BKS and Henry Jackson Society Roundtable, 11 November 2019

Written by: Douglas Barrett  |  Posted on: November 13th, 2019

North Korea – “Foundations for Economic Revival”

The British Korean Society and The Henry Jackson Society hosted an invitation only roundtable entitled “North Korea – The Foundations for Economic Revival” at the prestigious Naval and Military Club in London on 11 November. The event was kindly supported by the Embassy of The Republic of Korea in London and featured an all-star cast of expert speakers who gave their views on the future of the North Korean economy.

The event was opened by Korean Ambassador to London HE Enna Park, who began by reminding the audience that it was Remembrance Day and saluting those who had made the ultimate sacrifice to keep us all safe. Ambassador Park noted that the terms for co-existence on the Korean Peninsula were laid out by President Moon Jae-In at the UN General Assembly. They are: –

  •  Zero tolerance for war – and a peaceful end to the Korean War;
  •  Mutual security guarantees and de-nuclearisation on the Korean Peninsula;
  •  Co-prosperity and interdependence.

We had to focus on the opportunities. The Ambassador ended by reminding us all that 2020 was the 70th Anniversary of the start of the Korean War.

The first speaker was Dr Ramon Pacheco Pardo from Kings College London. He felt that Kim Jong-Un was firmly in charge in the DPRK. Kim was studying economic models in Mongolia and Vietnam which he thought would work in the DPRK. Kim had stayed in Vietnam following the failed summit with Trump to study the economy. Dr Pardo noted that Kim wanted good relations with the USA, but wondered when President Trump would get bored with the process. Most in the ROK believed in engagement with the DPRK – and there was now a bipartisan focus in Washington to make engagement sustainable. China wanted a multilateral process; and Japan wanted to invest in the DPRK. People were now engaged.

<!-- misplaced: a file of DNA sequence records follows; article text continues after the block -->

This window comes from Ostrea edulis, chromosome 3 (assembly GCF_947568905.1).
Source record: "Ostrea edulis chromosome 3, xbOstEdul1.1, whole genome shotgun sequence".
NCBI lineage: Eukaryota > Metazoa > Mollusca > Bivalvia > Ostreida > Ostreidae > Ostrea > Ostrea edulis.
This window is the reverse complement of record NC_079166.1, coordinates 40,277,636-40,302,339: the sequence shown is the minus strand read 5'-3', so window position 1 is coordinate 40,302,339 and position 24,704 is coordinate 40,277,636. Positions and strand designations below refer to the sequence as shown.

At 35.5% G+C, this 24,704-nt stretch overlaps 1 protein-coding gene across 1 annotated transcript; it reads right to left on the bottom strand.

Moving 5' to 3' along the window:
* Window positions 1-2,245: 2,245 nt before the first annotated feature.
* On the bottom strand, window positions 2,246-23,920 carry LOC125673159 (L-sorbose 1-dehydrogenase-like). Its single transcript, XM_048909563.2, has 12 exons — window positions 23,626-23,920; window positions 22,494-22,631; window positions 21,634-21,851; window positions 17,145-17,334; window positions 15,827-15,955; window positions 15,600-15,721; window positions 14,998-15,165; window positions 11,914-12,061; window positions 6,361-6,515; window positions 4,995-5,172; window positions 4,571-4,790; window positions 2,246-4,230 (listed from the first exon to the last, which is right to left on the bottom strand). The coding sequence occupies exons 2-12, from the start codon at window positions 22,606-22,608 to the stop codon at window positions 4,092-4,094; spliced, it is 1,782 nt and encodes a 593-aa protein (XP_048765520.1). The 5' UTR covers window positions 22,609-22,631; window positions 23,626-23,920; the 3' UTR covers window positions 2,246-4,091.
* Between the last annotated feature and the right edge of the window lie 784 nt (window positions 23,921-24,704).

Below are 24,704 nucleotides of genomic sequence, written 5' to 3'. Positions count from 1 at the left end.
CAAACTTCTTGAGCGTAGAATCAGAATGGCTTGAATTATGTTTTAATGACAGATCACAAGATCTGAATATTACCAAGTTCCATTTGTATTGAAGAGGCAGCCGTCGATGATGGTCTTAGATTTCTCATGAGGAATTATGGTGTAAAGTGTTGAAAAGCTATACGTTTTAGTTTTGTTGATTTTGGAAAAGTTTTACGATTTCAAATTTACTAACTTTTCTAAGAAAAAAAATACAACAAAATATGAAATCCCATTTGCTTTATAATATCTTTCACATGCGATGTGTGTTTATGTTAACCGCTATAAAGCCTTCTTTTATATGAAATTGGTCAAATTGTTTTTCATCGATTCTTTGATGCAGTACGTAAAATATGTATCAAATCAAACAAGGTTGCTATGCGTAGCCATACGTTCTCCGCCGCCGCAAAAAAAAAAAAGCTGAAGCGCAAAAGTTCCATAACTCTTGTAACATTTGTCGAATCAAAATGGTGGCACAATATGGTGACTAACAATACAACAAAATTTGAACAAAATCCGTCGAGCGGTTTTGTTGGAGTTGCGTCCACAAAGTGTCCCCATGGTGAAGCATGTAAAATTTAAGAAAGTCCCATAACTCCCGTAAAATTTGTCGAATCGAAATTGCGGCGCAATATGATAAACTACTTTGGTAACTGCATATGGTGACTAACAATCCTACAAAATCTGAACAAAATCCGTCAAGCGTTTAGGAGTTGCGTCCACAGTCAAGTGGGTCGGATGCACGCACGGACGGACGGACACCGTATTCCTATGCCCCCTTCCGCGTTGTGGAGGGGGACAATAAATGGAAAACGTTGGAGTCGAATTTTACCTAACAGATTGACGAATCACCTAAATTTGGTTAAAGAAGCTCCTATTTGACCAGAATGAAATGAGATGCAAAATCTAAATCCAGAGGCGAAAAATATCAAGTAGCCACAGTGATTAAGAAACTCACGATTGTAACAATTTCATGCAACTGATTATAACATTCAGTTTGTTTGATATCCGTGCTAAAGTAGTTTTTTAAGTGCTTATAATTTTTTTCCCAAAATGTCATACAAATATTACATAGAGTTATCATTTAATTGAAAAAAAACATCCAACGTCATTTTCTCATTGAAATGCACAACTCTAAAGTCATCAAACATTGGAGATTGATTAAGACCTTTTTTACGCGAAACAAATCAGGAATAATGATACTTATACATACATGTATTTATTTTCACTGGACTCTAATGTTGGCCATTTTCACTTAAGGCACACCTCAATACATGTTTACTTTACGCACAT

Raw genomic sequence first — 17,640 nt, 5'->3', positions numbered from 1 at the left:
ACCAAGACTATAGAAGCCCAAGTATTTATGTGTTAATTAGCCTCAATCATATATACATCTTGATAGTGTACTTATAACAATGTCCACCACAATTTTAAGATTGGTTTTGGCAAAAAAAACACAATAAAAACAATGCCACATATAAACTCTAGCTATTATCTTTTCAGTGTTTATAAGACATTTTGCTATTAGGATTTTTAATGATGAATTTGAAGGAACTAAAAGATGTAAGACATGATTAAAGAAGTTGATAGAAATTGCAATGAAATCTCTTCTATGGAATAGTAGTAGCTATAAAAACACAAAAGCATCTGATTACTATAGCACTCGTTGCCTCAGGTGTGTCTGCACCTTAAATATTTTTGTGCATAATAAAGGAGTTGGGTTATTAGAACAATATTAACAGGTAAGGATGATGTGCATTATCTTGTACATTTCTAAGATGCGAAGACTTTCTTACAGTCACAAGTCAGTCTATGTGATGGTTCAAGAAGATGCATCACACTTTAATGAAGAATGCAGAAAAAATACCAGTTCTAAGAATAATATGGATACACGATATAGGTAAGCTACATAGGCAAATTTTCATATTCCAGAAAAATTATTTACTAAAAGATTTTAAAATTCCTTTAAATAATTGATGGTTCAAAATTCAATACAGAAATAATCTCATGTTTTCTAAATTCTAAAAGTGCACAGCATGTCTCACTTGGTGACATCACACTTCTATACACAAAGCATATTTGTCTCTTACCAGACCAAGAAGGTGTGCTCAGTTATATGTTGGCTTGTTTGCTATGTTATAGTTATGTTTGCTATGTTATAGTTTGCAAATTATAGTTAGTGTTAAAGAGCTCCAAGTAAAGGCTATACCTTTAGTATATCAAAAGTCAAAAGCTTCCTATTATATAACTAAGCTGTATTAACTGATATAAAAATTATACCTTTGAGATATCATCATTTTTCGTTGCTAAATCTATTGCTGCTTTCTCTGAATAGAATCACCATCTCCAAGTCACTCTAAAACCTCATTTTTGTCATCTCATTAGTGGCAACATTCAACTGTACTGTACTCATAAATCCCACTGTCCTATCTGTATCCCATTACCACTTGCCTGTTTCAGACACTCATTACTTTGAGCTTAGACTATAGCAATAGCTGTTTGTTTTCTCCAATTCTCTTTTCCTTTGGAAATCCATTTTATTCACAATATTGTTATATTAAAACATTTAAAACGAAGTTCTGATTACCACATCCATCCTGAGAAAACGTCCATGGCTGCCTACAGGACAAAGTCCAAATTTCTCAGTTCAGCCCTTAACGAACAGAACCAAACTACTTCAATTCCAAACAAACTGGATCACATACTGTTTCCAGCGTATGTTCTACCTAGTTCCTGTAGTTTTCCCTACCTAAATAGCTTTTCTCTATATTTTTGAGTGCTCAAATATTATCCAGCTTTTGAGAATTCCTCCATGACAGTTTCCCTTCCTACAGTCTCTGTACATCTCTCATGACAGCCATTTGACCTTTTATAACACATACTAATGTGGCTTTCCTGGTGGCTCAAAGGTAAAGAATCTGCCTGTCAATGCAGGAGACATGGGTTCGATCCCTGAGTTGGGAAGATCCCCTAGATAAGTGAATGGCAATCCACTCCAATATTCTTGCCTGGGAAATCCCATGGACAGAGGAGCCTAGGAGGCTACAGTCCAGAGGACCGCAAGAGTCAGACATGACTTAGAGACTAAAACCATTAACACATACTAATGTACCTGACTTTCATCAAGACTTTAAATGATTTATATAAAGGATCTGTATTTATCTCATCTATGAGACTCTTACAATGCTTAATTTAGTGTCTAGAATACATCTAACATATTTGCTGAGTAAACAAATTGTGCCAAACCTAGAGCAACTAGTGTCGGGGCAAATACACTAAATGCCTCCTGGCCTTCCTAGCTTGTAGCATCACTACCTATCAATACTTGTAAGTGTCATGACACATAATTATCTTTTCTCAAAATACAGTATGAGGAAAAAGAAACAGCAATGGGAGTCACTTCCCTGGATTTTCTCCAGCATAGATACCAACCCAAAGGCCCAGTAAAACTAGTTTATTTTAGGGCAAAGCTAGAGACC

Alison Evans, a senior researcher at IHS Markit, took a slightly different view. Due to sanctions, the DPRK economy had contracted by around 3% to 4% in the past two years. She wondered whether a federated states dynamic of One Country – Two Systems was the answer. Marketisation in the DPRK had opened some aspects of the economy, including agriculture. The DPRK produced hydro power which could help the ROK, as well as access to rare earths and minerals. The DPRK would be able to provide light manufacturing capability, which would extend further than the mothballed Kaesong Industrial Zone. There could also be a peninsula-long railway and pipeline – for Ms Evans the key was economic.

Dr Michael Schluter of Relational Peacebuilding Initiatives wanted to build a very different model. The key was to build trust by using economic and social capital. China was providing the DPRK with food aid. Information about the outside world was now flowing into Pyongyang. Instant unification can be difficult – for example inequalities still exist following the collapse of the Berlin Wall and the unification of the two Germany’s. We should start economic and social convergence focussing on agriculture, healthcare and education. This would form a shared basis for unity and trust – and be based on a mutually agreed economic strategy. Sanctions could then be relaxed based on mutual need. The key was to focus on rural areas and then spread the wealth.

We then had a very lively Q&A session (under Chatham House rules) which featured questions on how to build trust with the Kim regime; information flows into the DPRK; and most interestingly the economic impact of cyber-attacks and stolen money.

The sessions were expertly chaired by our own Martin Uden, the executive chair of the British Korean Society and Matthew Henderson, the Director for Asian Studies at The Henry Jackson Society. Following the discussion, the 70 or so attendees enjoyed some wonderful drinks and canapés to round off a stimulating and thought-provoking discussion.

Leave a Comment